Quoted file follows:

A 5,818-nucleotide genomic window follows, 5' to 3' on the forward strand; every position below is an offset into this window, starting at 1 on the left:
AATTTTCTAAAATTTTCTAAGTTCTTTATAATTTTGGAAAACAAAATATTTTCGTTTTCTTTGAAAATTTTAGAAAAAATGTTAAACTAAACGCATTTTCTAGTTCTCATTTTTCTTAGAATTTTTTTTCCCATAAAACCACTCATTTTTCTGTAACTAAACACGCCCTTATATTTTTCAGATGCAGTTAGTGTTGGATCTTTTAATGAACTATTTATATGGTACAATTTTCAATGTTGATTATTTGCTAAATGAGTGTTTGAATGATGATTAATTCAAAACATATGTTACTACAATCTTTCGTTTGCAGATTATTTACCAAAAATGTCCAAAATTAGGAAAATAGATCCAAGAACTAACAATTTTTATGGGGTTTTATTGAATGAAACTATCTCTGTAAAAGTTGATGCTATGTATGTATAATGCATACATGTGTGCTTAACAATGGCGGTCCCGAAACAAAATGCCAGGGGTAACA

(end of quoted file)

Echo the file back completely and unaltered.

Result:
A 5,818-nucleotide genomic window follows, 5' to 3' on the forward strand; every position below is an offset into this window, starting at 1 on the left:
AATTTTCTAAAATTTTCTAAGTTCTTTATAATTTTGGAAAACAAAATATTTTCGTTTTCTTTGAAAATTTTAGAAAAAATGTTAAACTAAACGCATTTTCTAGTTCTCATTTTTCTTAGAATTTTTTTTCCCATAAAACCACTCATTTTTCTGTAACTAAACACGCCCTTATATTTTTCAGATGCAGTTAGTGTTGGATCTTTTAATGAACTATTTATATGGTACAATTTTCAATGTTGATTATTTGCTAAATGAGTGTTTGAATGATGATTAATTCAAAACATATGTTACTACAATCTTTCGTTTGCAGATTATTTACCAAAAATGTCCAAAATTAGGAAAATAGATCCAAGAACTAACAATTTTTATGGGGTTTTATTGAATGAAACTATCTCTGTAAAAGTTGATGCTATGTATGTATAATGCATACATGTGTGCTTAACAATGGCGGTCCCGAAACAAAATGCCAGGGGTAACA